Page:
Politics

Poll: Most Americans Disapprove of Trump’s Subsidy Slash

Two senators reached bipartisan deal Tuesday to fund cost-reducing subsidies

Sens. Lamar Alexander, R-Tenn., and Patty Murray, D-Wash., reached an agreement Tuesday to fund cost-sharing reduction payments the president axed from the executive schedule last week. (Bill Clark/CQ Roll Call)

Most Americans disapprove of President Donald Trump’s decision to end Obama-era federal subsidies to insurers that lower costs for low- and middle-income families, a new poll found.

Fifty-three percent of respondents to an Economist/YouGov poll conducted Oct. 15 and 16 said they disapproved of the executive move, compared to 31 percent who were in favor. Sixteen percent declined to give an opinion.

Publicly, the administration claimed it was closing the executive payment schedule because it was unconstitutional. It is also part of a broader effort to completely roll back the 2010 health care law, a GOP promise seven years in the making.

“The bailout of insurance companies through these unlawful payments is yet another example of how the previous administration abused taxpayer dollars and skirted the law to prop up a broken system,” the White House said in a statement.

But Trump’s decision was politically motivated, too. He has been upset with Congress’s creeping pace of operations and hopes this will prompt Congressional Republicans to reboot their repeal-and-replace effort.

“Congress needs to repeal and replace the disastrous Obamacare law,” the statement said.

In the meantime, Congress can restore the cost-sharing reduction (CSR) payments through legislation. The president has signaled he could support such a stopgap measure.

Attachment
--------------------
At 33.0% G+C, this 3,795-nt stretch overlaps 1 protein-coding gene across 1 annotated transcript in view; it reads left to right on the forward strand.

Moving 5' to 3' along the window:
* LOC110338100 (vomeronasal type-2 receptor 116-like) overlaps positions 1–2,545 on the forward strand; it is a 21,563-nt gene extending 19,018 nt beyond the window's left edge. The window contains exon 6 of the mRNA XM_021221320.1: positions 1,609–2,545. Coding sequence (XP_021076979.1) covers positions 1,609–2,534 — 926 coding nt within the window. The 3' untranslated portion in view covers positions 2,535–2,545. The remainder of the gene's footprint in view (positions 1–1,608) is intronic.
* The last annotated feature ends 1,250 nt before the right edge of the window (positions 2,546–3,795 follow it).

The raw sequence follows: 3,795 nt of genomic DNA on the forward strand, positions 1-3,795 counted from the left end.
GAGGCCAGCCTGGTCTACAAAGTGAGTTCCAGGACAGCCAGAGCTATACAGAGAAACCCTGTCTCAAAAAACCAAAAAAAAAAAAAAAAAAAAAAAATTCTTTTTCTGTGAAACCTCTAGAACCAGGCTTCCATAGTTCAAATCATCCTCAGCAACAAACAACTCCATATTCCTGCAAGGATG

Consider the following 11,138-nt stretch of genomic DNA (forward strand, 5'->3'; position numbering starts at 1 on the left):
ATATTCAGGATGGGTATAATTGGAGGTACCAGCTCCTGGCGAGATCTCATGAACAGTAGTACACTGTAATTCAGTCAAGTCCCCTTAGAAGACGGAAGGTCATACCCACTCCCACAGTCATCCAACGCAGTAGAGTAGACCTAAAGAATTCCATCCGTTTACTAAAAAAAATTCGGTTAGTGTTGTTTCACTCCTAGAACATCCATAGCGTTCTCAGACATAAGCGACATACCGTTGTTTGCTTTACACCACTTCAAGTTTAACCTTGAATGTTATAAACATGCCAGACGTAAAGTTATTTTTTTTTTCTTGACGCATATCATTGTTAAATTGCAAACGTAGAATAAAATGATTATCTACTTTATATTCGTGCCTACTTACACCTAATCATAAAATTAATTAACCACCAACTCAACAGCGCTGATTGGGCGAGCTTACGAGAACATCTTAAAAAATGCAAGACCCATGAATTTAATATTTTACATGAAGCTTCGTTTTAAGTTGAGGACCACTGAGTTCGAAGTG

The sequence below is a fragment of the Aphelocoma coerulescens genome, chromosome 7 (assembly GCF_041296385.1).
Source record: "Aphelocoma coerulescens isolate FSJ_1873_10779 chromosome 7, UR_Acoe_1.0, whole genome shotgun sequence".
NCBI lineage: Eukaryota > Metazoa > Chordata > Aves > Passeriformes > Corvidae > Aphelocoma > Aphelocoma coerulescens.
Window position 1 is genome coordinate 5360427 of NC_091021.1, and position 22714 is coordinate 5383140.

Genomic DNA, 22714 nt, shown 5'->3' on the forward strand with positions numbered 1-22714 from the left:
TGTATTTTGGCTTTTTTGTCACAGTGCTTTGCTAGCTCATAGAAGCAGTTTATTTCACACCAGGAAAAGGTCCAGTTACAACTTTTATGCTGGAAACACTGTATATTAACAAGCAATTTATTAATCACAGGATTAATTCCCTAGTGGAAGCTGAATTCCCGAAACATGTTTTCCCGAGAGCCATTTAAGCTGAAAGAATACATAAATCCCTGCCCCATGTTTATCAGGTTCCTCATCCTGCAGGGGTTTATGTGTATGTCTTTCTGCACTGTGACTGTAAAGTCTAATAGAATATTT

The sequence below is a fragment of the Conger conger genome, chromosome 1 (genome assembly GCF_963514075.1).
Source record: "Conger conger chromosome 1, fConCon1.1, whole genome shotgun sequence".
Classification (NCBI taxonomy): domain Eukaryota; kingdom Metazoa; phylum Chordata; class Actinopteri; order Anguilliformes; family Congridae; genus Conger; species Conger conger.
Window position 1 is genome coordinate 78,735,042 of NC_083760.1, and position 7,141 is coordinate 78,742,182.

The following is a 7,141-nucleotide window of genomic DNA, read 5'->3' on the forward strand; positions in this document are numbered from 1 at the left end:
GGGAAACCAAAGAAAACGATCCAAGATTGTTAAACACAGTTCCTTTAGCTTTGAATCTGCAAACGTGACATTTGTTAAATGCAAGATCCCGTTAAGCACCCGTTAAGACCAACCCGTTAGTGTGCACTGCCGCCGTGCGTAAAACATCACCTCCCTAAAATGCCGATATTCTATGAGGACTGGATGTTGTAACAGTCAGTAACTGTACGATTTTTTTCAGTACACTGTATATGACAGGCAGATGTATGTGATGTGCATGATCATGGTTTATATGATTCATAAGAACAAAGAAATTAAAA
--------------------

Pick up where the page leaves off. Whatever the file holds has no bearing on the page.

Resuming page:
Fifty-two percent of respondents to the Economist/YouGov poll said Congress should indeed restore the subsidies. Just 21 percent thought Congress should not restore the CSR payments.

Sens. Patty Murray of Washington and Lamar Alexander of Tennessee struck a bipartisan deal Tuesday to stabilize the insurance markets for just over two years.

The plan would provide funding for the rest of the year, 2018 and 2019 for the cost-sharing subsidies to insurers, which are required to help lower-income consumers cover their bills under the 2010 health care law. It would give more flexibility to states seeking Section 1332 waivers, which allow states to bypass the health care law’s rules under certain conditions.

That flexibility would make it easier for states to obtain the waivers and easier for federal officials to approve more types of waivers, Alexander said. The law’s requirements on health care benefits and banning insurers from charging more for pre-existing conditions would not be touched, he said.

Instead, the proposal would allow for “comparable affordability,” Alexander said. In addition, individuals over age 30 would be eligible to purchase catastrophic plans offering basic coverage.

An overwhelming majority — 81 percent — of Americans are at least somewhat concerned about health care reform, the poll found.

Forty-five percent said they believed their coverage costs would increase as a result of the administration halting CSR payments.

It is unclear whether the Murray-Alexander proposal can navigate its way to the oval office for Trump’s signature, despite an endorsement from Senate Minority Leader Chuck Schumer, D-N.Y..

Senate Republican leaders were noncommittal.

“It could get attached to some vehicle or it could move freestanding,” said Sen. John Thune, R-S.D., the third-ranking Senate Republican. “I guess it depends on if there’s a bipartisan agreement and the Democrats and Republicans agree on a path forward.”

Rep. Mark Walker, R-N.C., the chairman of the Republican Study Committee, wrote on Twitter, “The GOP should focus on repealing & replacing Obamacare, not trying to save it. This bailout is unacceptable.”

But only 30 percent of respondents think Trump has a plan to replace Obamacare, compared to 48 percent who say he doesn’t.

The web-based poll gathered responses from 1,500 U.S. adults and has a sampling error of plus or minus 3.1 percent. The sample was weighted based on gender, age, race, education, 2012 and 2016 Presidential votes (or non-votes).

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